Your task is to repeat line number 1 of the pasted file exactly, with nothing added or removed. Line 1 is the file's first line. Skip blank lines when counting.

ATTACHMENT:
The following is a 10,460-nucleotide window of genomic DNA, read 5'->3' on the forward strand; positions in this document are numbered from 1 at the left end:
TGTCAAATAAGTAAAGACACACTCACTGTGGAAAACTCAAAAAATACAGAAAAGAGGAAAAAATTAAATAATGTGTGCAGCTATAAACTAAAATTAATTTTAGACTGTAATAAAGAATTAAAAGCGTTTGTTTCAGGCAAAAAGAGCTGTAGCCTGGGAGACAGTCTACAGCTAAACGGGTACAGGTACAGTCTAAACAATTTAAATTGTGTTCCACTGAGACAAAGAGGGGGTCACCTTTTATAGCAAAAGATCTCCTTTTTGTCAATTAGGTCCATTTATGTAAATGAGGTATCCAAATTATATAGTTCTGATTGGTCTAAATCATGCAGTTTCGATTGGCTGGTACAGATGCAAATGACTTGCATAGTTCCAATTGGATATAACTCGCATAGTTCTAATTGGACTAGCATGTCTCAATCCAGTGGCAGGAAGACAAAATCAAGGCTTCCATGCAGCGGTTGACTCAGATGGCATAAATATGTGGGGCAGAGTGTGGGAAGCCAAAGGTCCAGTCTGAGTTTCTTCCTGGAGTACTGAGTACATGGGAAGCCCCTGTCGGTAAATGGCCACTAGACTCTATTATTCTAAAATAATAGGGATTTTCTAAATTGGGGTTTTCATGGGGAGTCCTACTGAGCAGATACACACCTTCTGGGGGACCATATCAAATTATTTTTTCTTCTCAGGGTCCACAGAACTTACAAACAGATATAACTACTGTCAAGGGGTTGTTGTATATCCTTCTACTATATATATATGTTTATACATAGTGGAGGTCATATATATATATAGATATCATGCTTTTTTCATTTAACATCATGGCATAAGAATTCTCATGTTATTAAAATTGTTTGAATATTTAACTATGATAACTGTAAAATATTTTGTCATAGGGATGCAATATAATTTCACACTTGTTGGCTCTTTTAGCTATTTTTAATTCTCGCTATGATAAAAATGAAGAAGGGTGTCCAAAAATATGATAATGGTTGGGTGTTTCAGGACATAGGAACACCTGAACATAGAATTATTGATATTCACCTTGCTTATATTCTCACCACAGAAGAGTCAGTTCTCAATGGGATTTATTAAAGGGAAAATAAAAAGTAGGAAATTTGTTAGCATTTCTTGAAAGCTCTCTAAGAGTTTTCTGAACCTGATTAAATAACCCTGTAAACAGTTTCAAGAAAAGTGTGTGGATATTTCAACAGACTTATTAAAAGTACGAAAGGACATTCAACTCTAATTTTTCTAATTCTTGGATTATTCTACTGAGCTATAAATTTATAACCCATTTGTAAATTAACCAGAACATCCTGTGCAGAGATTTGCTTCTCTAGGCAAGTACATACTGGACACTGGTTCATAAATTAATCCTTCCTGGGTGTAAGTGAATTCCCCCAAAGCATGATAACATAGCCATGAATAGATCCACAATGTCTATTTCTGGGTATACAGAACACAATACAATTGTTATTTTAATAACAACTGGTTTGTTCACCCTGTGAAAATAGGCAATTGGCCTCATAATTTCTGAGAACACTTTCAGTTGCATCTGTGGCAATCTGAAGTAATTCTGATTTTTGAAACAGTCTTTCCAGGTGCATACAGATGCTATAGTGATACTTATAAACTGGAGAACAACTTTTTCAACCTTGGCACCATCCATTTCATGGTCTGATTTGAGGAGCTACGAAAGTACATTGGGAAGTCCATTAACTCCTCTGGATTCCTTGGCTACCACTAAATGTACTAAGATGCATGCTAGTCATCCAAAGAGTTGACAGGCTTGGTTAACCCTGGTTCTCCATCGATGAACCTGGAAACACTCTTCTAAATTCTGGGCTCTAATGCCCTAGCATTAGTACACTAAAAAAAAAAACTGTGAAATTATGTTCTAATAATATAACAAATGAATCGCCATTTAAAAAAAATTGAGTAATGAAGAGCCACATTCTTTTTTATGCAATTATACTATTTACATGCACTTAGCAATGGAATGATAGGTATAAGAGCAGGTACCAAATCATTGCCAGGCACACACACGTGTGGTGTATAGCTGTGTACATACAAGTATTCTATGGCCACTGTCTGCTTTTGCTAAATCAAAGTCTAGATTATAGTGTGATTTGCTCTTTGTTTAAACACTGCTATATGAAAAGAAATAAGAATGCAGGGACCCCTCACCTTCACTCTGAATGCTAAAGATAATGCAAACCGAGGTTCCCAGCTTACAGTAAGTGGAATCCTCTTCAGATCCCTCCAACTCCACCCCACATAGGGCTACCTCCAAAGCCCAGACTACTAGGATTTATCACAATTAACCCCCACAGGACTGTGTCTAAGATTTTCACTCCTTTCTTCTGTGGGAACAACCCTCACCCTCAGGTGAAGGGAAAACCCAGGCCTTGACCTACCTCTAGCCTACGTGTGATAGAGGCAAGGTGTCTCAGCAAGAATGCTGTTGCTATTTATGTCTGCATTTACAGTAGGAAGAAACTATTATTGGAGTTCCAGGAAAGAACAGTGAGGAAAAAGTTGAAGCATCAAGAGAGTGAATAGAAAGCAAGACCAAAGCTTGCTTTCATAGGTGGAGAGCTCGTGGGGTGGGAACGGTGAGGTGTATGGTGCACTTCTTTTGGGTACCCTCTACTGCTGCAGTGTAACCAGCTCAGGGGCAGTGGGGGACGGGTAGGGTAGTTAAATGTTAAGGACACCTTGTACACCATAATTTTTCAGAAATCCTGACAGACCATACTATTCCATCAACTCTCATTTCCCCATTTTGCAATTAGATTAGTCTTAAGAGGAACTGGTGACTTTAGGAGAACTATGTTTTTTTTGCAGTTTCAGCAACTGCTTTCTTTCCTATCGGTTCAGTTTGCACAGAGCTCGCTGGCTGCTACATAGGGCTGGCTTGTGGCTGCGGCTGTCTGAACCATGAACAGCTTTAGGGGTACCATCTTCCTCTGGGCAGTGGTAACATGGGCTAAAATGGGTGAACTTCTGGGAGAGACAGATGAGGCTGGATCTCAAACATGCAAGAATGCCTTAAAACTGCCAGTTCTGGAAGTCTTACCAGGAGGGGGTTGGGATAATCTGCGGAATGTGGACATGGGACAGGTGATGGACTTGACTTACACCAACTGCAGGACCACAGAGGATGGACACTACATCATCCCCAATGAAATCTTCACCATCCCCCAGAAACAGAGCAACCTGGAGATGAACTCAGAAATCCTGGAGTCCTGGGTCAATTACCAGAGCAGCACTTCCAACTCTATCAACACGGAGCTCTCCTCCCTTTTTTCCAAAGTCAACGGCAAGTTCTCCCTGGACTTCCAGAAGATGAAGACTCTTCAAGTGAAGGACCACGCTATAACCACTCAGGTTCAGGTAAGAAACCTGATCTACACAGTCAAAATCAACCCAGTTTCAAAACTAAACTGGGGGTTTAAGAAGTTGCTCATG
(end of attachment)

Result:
The following is a 10,460-nucleotide window of genomic DNA, read 5'->3' on the forward strand; positions in this document are numbered from 1 at the left end: